PORTLAND – Warning that threatened and endangered salmon are running out of time, a federal judge Friday gave federal agencies one year to come up with a new plan for protecting them from being killed by federal hydroelectric dams in the Columbia Basin.
U.S. District Judge James Redden cut in half the time sought by NOAA Fisheries, the Bonneville Power Administration, the U.S. Army Corps of Engineers and the U.S. Bureau of Reclamation to revise a plan, known as a biological opinion, that the judge had ruled in violation of the Endangered Species Act last May.
He added that he will be keeping close watch over the process, and if he sees substantial progress, could grant a little more time.
“We’re running out of time,” the judge said from the bench.
“This time we’re going to do it.”
The latest biological opinion will be the fifth since the federal government took over efforts to save dwindling runs of Columbia Basin salmon from extinction.
The fish have suffered from the combined effects of dams, overfishing, logging, grazing, water withdrawals for irrigation and urban development.
Redden went along with the one-year timetable requested by lawyers representing environmentalists, Indian tribes and fishermen.
“We think that the salmon and the people who depend on them in this region have waited too long for a plan that complies with the law,” said Todd True, an attorney for Earthjustice representing some of the plaintiffs.
“If the federal agencies want more than a year, they’re going to need to show some real leadership. That’s what people in this region deserve.”
Plaintiffs had challenged the Bush administration’s $6 billion plan that depended heavily on installing huge fish slides on dams to keep juveniles migrating to the ocean out of turbines and ease them over spillways, both of which can be fatal.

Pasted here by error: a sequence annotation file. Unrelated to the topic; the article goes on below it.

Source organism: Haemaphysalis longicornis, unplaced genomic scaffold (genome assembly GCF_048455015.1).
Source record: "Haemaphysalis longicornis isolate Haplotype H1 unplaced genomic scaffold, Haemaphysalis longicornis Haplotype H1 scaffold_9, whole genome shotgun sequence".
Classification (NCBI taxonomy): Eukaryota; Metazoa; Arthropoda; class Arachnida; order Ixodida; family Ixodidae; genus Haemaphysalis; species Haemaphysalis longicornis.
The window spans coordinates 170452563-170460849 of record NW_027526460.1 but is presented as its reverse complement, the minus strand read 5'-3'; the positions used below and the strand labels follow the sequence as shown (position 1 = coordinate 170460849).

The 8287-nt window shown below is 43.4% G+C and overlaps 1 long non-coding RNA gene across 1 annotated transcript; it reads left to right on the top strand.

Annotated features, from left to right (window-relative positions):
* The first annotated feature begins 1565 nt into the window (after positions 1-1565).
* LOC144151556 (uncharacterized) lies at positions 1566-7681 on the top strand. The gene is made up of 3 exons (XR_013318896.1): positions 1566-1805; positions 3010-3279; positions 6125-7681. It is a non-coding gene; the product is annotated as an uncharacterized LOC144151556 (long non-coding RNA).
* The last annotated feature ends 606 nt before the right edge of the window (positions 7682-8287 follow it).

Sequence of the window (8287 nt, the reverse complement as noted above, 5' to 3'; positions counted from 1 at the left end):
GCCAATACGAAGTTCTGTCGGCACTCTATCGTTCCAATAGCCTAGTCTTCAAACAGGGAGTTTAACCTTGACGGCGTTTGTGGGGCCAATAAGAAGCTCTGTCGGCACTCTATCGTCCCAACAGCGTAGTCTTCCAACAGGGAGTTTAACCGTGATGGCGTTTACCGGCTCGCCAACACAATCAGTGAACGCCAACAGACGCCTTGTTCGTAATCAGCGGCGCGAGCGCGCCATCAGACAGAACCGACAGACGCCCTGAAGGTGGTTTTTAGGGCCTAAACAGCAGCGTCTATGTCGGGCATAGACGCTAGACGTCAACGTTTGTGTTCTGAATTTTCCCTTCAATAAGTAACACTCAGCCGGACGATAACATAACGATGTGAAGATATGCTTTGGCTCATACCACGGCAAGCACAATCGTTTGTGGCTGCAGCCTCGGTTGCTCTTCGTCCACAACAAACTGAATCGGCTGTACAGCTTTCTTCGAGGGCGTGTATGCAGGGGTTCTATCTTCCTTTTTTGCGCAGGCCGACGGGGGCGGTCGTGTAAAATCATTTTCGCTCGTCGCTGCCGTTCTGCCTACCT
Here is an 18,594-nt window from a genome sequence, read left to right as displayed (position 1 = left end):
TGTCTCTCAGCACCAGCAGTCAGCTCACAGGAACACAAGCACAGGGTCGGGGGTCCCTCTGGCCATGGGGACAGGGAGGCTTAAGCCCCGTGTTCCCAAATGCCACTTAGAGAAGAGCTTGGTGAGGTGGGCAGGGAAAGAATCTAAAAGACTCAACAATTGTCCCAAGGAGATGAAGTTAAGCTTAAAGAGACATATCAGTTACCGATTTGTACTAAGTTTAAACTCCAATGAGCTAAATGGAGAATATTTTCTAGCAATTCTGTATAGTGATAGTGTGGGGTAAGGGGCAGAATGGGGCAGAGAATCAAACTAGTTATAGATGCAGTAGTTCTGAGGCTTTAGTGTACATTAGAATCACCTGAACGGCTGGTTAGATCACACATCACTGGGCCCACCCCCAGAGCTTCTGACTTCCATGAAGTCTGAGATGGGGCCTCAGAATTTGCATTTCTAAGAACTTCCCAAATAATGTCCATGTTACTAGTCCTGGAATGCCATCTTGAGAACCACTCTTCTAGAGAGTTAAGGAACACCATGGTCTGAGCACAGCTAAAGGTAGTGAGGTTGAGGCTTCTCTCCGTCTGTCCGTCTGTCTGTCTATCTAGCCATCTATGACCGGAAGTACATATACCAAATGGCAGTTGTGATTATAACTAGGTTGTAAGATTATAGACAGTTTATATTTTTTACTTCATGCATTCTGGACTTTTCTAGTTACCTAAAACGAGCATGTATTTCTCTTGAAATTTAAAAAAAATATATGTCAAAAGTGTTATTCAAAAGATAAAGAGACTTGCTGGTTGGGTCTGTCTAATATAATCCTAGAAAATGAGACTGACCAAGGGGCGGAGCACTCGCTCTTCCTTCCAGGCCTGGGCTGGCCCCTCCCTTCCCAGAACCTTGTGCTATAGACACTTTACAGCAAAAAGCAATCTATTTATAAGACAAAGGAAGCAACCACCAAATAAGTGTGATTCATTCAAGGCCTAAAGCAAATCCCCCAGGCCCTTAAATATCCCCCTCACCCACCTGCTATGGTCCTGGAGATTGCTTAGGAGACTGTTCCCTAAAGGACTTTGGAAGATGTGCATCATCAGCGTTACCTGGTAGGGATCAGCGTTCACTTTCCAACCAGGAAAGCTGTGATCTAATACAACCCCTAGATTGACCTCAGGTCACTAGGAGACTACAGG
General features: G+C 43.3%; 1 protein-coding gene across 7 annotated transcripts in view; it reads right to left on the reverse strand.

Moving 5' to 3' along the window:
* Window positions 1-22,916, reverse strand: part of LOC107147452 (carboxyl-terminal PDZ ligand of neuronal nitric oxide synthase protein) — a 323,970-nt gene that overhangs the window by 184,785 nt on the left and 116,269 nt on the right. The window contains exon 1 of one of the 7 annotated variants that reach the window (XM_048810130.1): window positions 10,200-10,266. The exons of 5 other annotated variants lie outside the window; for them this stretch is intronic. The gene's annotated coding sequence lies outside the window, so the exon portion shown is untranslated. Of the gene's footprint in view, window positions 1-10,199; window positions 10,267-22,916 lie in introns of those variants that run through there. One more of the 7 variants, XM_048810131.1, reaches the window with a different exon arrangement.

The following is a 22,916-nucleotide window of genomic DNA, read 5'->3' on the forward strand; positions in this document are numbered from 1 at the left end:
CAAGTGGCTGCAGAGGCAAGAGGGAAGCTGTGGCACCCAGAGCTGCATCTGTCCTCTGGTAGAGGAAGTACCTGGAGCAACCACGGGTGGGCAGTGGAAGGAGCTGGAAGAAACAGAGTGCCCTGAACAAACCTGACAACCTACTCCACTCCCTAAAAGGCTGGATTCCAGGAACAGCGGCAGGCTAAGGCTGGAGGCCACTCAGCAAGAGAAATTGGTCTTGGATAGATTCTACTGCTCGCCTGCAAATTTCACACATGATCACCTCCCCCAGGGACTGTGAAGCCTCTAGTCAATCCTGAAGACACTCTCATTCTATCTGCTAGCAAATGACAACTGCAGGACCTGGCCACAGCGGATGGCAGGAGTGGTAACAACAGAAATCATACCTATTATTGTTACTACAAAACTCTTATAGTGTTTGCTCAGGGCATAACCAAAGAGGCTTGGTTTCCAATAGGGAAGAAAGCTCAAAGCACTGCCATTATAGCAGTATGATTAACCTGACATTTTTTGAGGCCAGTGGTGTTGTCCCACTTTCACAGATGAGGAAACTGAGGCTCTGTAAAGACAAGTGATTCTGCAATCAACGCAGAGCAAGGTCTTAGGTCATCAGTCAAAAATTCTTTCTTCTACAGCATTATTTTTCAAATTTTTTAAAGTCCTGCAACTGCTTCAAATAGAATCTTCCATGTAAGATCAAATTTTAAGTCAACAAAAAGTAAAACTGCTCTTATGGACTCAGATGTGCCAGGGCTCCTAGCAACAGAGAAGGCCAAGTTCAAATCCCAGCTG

Redden rejected the underlying principle of the NOAA plan – that the dams are part of the ecosystem. Accepting that assumption would make the government responsible only for the small percentage of mortality to salmon from changes in dam operations, not for the greater damages from the dams themselves.
NOAA spokesman Brian Gorman said they had produced the last biological opinion in a little more than a year, adding that it was too early to say what it might look like. The government has not decided whether to appeal Redden’s ruling.
The new plan is likely to consider spilling more water over dams and increasing river flows to help juvenile salmon migrate to the ocean.
Last summer, Redden granted a motion from plaintiffs that directed more spill over five dams – Lower Granite, Little Goose, Lower Monumental and Ice Harbor dams on the Snake River in southeastern Washington, and McNary Dam on the Columbia River straddling Oregon and Washington.
While each dam only kills a small percentage of fish, more than half of the spring-summer chinook run from the Snake River end up being killed as they maneuver through all the dams’ hydroelectric turbines.
A preliminary study by the Fish Passage Center has indicated that during the time extra water was being spilled, a higher percentage of juvenile fish survived the migration through the dams.
The Bonneville Power Administration has estimated the extra spill would cause an increase of 4 percent to 5 percent in the wholesale electricity rate of about $32 per megawatt, because less water would be turning turbines.
That would typically amount to an increase of about 2 percent in the rates paid by residential customers.
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